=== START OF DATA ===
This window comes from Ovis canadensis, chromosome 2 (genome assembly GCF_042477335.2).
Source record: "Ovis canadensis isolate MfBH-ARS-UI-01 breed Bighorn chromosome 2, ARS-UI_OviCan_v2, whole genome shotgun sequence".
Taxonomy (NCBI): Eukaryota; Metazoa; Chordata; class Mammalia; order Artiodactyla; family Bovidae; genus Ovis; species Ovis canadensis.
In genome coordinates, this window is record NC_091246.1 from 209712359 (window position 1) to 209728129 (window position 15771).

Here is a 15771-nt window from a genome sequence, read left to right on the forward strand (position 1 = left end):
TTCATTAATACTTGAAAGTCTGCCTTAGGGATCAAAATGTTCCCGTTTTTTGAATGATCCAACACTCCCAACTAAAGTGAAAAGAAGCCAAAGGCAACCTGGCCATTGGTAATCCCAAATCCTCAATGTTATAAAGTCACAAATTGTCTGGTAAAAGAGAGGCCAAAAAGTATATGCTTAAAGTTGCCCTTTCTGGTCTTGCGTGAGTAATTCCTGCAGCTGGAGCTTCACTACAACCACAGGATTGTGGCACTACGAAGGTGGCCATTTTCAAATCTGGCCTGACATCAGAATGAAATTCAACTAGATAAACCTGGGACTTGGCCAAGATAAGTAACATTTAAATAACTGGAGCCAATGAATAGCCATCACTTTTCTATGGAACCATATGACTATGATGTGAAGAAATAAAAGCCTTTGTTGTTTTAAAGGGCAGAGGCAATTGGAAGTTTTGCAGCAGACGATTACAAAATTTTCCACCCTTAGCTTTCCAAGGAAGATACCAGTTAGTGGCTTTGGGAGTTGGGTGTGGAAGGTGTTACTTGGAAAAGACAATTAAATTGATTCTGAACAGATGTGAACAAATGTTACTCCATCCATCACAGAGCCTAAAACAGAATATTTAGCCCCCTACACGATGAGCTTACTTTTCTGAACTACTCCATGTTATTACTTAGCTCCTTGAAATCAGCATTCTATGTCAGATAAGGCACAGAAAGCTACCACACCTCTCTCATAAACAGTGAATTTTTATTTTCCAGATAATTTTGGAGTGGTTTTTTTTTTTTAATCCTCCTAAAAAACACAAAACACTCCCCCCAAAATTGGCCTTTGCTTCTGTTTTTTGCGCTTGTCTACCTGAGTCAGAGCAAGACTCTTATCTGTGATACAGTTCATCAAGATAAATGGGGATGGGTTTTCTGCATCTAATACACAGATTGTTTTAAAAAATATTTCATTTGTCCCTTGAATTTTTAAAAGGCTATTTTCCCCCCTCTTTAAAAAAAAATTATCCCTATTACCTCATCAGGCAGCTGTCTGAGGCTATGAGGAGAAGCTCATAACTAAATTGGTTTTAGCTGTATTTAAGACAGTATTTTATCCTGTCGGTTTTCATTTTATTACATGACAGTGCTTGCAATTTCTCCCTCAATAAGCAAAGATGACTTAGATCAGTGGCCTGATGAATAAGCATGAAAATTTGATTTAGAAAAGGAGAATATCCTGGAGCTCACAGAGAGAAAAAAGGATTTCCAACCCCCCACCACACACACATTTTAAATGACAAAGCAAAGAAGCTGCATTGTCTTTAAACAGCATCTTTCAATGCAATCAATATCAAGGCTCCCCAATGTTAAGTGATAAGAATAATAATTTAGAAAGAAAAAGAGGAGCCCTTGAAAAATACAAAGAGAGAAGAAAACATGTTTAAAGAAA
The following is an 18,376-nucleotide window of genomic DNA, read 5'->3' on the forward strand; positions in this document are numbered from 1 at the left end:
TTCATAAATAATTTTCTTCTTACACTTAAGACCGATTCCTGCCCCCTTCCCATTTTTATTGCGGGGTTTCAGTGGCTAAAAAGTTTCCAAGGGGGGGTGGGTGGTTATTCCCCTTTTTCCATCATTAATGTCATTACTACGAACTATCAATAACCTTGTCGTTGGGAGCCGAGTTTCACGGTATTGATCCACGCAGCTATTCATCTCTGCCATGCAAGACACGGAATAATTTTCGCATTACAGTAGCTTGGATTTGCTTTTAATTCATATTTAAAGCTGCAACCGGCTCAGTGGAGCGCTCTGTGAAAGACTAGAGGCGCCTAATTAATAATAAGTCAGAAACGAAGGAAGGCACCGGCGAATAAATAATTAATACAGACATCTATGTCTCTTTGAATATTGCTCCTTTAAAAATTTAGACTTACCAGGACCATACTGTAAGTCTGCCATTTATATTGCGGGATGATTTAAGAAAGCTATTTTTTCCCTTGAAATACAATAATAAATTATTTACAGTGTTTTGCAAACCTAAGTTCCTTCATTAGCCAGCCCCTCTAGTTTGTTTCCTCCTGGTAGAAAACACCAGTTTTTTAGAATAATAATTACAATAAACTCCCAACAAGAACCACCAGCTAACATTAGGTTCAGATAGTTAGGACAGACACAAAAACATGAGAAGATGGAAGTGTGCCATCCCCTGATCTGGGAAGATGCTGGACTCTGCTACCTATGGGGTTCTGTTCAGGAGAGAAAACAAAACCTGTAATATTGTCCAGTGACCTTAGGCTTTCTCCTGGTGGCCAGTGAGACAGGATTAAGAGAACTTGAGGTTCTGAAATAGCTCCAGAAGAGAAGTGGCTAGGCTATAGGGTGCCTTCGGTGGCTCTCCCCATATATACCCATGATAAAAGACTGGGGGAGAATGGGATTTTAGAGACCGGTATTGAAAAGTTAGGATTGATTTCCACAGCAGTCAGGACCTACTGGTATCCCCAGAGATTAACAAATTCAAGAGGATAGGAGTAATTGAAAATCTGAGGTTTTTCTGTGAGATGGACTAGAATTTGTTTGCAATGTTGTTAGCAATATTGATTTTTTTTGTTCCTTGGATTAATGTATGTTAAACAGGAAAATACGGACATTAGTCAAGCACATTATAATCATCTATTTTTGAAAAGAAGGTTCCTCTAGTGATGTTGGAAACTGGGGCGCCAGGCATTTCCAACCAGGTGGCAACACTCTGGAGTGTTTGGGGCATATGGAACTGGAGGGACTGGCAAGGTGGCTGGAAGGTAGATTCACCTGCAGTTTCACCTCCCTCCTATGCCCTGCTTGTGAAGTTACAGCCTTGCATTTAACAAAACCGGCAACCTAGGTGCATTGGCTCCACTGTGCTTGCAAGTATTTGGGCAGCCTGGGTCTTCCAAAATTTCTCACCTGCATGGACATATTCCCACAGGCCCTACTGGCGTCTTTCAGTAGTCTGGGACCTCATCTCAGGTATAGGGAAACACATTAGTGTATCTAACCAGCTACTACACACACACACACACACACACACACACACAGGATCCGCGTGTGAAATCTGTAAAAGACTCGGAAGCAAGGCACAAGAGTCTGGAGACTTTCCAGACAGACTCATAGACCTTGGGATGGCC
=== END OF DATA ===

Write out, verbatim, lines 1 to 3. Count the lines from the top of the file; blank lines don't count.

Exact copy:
This window comes from Ovis canadensis, chromosome 2 (genome assembly GCF_042477335.2).
Source record: "Ovis canadensis isolate MfBH-ARS-UI-01 breed Bighorn chromosome 2, ARS-UI_OviCan_v2, whole genome shotgun sequence".
Taxonomy (NCBI): Eukaryota; Metazoa; Chordata; class Mammalia; order Artiodactyla; family Bovidae; genus Ovis; species Ovis canadensis.